Bohemian Like Me | Music | Salt Lake City | Salt Lake City Weekly
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Bohemian Like Me

Dandy Warhols’ Courtney Taylor never wanted to be a counterculture icon, just a guy who plays rock and roll.



You can call the Dandy Warhols what you want: art rockers, American bohemians, slackers of the highest degree. Singer Courtney Taylor couldn’t care less.

He never wanted to be the poster boy for disenchanted grad students or be some sort of counterculture icon. And the Dandys have never treated what they do as high art or anything. It’s always been an excuse to get out and act like idiots, to play real rock & roll, to get drunk and have a good time. Somehow that got turned into some deep philosophical statement about the status of America’s disenfranchised youth and their lack of enthusiasm for, gawd, who knows what. Taylor still doesn’t understand it all.

“You know, people call us this intellectual band,” Taylor says. “I always thought we were the sex-and-drugs band. Guess not. I mean, sure, we’re a product of our post-college smarty-pants thing. But the difference between us and all those intellectual art bands is they tend to be really pompous and are afraid to act foolish. We’re over that. We don’t care.”

That should have been evident when the band scored a minor hit with “Not If You Were the Last Junkie on Earth” back in ’97. The track was a great slab of rock touched with bits of irony and imagery. Cool seeped through it all. But high art? Nah.

Same thing could be said about the Dandys’ latest disc, Thirteen Tales From Urban Bohemia (Capitol). It’s Taylor’s laid-back stroll through a world of coffee shops, thrift stores and seedy bars, making fun of each one while at the same time reveling in the cheese of it all. Attitude and swagger saturate the Dandys’ music—think the American version of Pulp, with the distortion cranked up. Like a K-Tel collection of the ’70s greatest underground hits, the Dandys dumpster dive through the throwaways of pop culture and turn it all into a fuzzy, funny and gritty ode to America. Sometimes it’s a little scatterbrained. There’s everything from country (“Country Lover”) and gospel (“The Gospel”) to swirling psychedelia (“Godless”) and straight-up pop (“Bohemian Like You”). But like an ADD kid without his Ritalin, you expect the Dandy Warhols to lose focus.

“When we’re in the studio, there’s nothing more fun than going where you haven’t gone before,” Taylor says. “We’re all about impressing ourselves and each other. We’re basically children in an overfunded art class. This is like Finger Painting 606. It’s fully advanced and fully funded, but it’s still finger painting. We’re just little babies who feel OK by making little finger paintings to impress each other. That’s what it feels like, anyway. We just try to screw off as much as possible.”

It’s part of the reason Thirteen Tales took so long to produce. The band released The Dandy Warhols Come Down in early ’97. They toured off and on for the rest of the year. Then the group set about recording a new album. Thirteen Tales was originally supposed to come out in the spring of ’99. Taylor says the group just got to fiddling with things, and suddenly a year had past.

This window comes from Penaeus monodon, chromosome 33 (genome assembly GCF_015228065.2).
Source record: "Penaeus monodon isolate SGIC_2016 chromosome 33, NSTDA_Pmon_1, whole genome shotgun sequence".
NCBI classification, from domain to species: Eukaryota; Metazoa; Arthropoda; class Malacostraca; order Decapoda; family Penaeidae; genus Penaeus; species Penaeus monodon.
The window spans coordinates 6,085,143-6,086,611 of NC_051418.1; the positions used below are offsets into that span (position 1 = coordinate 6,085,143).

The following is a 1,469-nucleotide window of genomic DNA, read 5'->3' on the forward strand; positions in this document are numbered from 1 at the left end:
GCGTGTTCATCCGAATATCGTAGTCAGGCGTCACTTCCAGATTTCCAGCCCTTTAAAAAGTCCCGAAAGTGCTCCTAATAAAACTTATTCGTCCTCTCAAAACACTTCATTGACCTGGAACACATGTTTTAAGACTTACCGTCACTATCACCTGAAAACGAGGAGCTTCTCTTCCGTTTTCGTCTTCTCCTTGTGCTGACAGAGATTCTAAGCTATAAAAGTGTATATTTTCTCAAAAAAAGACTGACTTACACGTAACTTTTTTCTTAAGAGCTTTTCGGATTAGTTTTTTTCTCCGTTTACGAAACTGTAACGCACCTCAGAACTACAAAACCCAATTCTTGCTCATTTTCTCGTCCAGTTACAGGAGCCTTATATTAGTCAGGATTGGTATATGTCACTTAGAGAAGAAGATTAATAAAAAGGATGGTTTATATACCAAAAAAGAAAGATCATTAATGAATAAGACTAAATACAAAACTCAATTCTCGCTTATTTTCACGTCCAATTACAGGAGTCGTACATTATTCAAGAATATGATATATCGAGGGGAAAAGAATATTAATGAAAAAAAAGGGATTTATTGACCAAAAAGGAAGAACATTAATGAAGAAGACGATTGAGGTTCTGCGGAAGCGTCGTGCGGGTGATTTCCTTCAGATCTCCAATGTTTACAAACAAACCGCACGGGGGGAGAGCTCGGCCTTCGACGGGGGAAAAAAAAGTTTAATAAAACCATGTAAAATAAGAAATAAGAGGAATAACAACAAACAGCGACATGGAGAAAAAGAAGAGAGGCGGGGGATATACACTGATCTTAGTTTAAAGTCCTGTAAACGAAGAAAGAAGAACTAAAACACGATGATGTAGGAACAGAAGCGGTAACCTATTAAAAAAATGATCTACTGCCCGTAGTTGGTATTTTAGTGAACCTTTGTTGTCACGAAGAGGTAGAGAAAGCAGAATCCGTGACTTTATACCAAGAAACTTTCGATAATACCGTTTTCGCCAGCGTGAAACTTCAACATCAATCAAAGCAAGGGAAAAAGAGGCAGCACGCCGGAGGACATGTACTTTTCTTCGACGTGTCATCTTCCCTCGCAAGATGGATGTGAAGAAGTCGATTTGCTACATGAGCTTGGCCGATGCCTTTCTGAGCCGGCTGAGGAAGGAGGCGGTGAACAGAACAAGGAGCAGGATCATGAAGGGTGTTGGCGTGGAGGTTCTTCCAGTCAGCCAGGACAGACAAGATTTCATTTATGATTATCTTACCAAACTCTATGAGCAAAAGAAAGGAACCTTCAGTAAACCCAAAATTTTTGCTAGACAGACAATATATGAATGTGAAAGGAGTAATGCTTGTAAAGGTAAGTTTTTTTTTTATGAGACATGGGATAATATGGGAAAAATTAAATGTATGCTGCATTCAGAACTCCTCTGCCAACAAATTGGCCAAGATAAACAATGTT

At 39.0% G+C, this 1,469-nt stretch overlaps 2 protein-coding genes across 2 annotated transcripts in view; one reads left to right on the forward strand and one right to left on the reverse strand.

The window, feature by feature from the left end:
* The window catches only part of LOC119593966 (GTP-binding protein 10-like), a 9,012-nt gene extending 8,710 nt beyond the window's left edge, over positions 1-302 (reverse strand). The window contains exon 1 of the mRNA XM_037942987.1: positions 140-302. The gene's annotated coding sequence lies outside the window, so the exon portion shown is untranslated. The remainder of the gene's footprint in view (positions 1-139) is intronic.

“I was a mechanic before I did this, and that’s like, done is done. The bolts are tight. That’s it. Away you go. Next,” Taylor says. “Now art—I have a studio at my house and every time I sit down and listen to a song I change something in the mix. It’s just how I feel at that moment, you know. You can just keep changing it and changing it. And then you run out of money and you go, ‘Oh, I guess I’m done now.’”

“But I always say this: Not getting what you want can more often than not be a blessing in disguise,” Taylor continues. “So, having it come out a year later than we thought is great, because people are really tired of what’s on the radio right now.”

Even if people are tired of what’s on the radio, the Dandys still have an uphill battle. Sure, sophisticated and challenging pop has an audience—look at the success of Radiohead’s recent release, Kid A, which debuted at the top of Billboard’s album chart. But the Dandy Warhols aren’t Radiohead, a critical darling and anti-hype sensation that can operate outside the current pop climate. Taylor and company fight through all the crap for attention, doing battle with guys like Rob Thomas and Bono. Tough fight.

Taylor isn’t too concerned, though. He’s not looking for the super-hit or to score a Santana song. He just wants to play some rock, and ride around on the Dandys’ shag-carpeted tour bus. (“When it’s sitting still it’s exactly what we want. But when it’s moving, forget about sleep.”) He gets to write songs for a living. That’s all he ever really wanted.

“It’s the best of everything,” Taylor says. “When it comes to me at four in the morning by myself, that’s straight-up therapy. The words that come out make me feel better about myself, or my friends feel better about themselves, or make me feel better about my friends—whatever the stitch that needs to be sewn.

“But when we’re not alone we try to have a great, screw-off time and enjoy it. Don’t freak out. And that’s ultimately what we’re preaching: Don’t freak out, enjoy yourself and have a good time.”

The Dandy Warhols play DV8, 115 S. West Temple (539-8400), Saturday Nov. 11, 8 p.m. Tickets available through the Heavy Metal Shop, Graywhale CD, Zumiez (Provo) and